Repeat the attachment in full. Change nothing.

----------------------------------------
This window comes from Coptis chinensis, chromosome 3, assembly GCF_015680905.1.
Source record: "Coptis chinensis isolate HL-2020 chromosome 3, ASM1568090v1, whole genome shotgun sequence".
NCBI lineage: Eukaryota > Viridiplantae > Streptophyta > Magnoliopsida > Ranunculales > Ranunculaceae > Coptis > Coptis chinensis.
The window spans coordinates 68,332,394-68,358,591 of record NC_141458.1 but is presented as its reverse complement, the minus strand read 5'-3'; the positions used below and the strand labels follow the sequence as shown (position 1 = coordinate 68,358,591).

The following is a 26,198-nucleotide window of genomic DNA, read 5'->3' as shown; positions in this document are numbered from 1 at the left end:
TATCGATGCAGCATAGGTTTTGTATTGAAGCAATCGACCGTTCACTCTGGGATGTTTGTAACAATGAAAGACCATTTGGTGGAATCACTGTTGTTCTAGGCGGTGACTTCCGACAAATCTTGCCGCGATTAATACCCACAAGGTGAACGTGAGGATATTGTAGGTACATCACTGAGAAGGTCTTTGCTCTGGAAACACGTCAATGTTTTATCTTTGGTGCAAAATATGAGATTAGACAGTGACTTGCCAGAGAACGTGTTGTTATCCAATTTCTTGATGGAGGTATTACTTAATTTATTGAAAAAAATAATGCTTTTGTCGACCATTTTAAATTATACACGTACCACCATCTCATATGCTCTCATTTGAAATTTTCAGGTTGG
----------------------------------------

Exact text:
This window comes from Coptis chinensis, chromosome 3, assembly GCF_015680905.1.
Source record: "Coptis chinensis isolate HL-2020 chromosome 3, ASM1568090v1, whole genome shotgun sequence".
NCBI lineage: Eukaryota > Viridiplantae > Streptophyta > Magnoliopsida > Ranunculales > Ranunculaceae > Coptis > Coptis chinensis.
The window spans coordinates 68,332,394-68,358,591 of record NC_141458.1 but is presented as its reverse complement, the minus strand read 5'-3'; the positions used below and the strand labels follow the sequence as shown (position 1 = coordinate 68,358,591).

The following is a 26,198-nucleotide window of genomic DNA, read 5'->3' as shown; positions in this document are numbered from 1 at the left end:
TATCGATGCAGCATAGGTTTTGTATTGAAGCAATCGACCGTTCACTCTGGGATGTTTGTAACAATGAAAGACCATTTGGTGGAATCACTGTTGTTCTAGGCGGTGACTTCCGACAAATCTTGCCGCGATTAATACCCACAAGGTGAACGTGAGGATATTGTAGGTACATCACTGAGAAGGTCTTTGCTCTGGAAACACGTCAATGTTTTATCTTTGGTGCAAAATATGAGATTAGACAGTGACTTGCCAGAGAACGTGTTGTTATCCAATTTCTTGATGGAGGTATTACTTAATTTATTGAAAAAAATAATGCTTTTGTCGACCATTTTAAATTATACACGTACCACCATCTCATATGCTCTCATTTGAAATTTTCAGGTTGG